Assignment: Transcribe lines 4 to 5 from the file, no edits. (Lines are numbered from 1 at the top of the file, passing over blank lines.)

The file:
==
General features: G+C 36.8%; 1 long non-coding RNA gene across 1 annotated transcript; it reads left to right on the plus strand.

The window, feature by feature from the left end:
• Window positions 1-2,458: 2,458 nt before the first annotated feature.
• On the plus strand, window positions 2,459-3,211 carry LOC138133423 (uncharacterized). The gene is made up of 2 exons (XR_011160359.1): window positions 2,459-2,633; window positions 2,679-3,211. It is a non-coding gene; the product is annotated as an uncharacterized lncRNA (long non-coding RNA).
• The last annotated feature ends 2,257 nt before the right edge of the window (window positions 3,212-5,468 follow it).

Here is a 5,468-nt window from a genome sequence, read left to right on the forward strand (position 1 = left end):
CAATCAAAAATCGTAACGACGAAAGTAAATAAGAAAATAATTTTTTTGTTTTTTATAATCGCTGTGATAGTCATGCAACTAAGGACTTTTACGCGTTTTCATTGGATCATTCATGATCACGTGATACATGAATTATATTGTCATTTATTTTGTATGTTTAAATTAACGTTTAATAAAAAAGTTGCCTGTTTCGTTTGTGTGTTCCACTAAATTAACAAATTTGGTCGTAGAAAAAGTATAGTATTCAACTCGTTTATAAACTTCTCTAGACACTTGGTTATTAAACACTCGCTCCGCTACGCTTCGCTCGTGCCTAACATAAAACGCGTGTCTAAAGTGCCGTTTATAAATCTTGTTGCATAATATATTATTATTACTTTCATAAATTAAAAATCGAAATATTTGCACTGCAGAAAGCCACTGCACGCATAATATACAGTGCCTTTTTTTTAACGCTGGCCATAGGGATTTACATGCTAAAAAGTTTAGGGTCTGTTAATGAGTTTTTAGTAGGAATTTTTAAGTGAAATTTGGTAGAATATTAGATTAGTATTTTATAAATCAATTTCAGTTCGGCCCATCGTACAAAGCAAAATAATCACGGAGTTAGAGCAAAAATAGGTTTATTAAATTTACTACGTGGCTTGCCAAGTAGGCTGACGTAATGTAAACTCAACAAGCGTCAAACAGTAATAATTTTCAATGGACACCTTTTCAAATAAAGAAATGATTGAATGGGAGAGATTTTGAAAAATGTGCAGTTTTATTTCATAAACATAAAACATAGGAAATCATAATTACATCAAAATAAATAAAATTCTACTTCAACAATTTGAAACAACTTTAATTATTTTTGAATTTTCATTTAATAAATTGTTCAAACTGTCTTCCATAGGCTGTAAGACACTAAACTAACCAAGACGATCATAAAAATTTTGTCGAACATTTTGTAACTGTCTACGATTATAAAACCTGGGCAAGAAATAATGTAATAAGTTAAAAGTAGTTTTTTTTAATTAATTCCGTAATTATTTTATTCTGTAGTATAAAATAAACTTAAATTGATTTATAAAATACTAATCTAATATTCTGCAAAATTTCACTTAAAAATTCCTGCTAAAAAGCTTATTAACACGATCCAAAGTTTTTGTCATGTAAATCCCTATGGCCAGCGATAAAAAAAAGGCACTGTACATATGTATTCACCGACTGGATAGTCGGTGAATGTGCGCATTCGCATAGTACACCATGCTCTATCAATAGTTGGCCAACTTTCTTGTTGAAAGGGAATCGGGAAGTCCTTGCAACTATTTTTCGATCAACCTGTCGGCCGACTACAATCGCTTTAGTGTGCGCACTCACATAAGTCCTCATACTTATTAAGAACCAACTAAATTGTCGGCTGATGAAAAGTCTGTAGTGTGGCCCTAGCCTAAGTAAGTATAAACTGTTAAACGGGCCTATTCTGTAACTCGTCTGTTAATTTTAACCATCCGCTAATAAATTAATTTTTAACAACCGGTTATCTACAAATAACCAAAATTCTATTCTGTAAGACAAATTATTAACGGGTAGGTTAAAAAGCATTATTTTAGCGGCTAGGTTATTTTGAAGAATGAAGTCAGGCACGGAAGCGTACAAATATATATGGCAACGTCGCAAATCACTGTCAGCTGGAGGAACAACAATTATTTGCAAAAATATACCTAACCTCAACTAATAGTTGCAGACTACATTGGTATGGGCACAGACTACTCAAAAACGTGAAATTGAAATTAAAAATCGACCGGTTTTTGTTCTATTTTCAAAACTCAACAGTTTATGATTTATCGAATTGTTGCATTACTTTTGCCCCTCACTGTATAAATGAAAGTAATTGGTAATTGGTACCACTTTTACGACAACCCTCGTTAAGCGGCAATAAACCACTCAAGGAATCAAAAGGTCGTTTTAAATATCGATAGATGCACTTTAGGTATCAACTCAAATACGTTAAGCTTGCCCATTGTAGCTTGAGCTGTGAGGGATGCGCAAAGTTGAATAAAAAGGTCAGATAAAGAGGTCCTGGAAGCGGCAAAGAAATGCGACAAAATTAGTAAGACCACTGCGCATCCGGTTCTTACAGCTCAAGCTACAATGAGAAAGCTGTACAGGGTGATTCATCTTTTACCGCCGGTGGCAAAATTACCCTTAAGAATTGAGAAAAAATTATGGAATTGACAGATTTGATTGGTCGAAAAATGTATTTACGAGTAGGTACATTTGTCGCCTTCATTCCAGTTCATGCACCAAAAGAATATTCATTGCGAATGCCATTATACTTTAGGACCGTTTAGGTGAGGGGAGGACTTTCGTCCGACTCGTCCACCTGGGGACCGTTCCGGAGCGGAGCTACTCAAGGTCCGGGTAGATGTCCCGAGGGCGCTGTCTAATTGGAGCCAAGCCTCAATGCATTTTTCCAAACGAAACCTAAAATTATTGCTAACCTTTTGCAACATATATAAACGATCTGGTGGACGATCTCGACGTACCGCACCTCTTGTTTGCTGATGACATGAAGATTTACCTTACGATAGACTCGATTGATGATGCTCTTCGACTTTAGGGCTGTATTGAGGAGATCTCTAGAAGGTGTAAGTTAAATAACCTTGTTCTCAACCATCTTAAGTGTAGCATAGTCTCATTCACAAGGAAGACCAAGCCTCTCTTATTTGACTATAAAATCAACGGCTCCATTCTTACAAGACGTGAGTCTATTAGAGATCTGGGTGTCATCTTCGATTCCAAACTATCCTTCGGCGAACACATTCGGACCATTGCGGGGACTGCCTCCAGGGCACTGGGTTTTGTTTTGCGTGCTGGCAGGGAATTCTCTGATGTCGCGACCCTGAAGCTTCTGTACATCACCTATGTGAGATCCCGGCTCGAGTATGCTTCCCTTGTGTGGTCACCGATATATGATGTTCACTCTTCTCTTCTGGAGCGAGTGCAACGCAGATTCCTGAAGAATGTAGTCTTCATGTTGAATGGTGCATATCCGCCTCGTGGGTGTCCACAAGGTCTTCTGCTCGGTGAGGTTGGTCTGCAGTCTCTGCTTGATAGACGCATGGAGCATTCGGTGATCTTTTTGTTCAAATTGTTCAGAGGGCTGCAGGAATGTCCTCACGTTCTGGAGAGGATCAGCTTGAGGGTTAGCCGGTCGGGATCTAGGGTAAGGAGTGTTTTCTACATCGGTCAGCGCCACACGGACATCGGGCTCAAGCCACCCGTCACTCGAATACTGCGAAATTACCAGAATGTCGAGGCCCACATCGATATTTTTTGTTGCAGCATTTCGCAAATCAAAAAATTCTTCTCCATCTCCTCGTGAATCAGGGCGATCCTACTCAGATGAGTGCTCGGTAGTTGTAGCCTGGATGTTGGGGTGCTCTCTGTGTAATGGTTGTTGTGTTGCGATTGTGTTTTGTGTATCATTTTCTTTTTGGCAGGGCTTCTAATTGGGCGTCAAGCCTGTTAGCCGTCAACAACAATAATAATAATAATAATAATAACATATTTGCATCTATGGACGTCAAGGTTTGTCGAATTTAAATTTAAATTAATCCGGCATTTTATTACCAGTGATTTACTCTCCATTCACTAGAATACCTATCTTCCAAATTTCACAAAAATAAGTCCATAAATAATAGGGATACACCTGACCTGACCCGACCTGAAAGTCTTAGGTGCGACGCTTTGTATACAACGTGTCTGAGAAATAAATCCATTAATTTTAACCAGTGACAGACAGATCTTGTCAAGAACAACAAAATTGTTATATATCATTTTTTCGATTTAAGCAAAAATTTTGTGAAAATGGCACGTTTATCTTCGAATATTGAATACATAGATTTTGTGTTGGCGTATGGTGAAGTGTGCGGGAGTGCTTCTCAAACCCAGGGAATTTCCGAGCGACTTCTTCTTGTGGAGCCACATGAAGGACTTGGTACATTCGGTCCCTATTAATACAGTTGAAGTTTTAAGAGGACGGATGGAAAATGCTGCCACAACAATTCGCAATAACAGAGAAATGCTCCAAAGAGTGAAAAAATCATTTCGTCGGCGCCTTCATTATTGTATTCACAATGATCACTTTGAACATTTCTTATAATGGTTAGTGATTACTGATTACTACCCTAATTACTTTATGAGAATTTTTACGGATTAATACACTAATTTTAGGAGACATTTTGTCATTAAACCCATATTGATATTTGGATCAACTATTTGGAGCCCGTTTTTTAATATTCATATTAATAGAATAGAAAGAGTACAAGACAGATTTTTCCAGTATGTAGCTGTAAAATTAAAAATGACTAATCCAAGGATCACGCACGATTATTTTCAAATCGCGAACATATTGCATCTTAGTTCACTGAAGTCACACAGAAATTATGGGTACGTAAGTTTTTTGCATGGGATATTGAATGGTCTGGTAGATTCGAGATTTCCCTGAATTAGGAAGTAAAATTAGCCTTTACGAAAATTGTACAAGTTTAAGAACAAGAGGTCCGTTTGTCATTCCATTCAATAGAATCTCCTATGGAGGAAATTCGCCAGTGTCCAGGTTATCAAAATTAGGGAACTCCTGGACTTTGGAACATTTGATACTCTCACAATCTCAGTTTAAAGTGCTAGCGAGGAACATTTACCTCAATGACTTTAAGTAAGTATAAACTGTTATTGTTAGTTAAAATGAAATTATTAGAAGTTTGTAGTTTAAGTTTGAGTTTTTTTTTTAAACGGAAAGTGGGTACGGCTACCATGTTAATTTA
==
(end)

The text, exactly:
• On the plus strand, window positions 2,459-3,211 carry LOC138133423 (uncharacterized). The gene is made up of 2 exons (XR_011160359.1): window positions 2,459-2,633; window positions 2,679-3,211. It is a non-coding gene; the product is annotated as an uncharacterized lncRNA (long non-coding RNA).
• The last annotated feature ends 2,257 nt before the right edge of the window (window positions 3,212-5,468 follow it).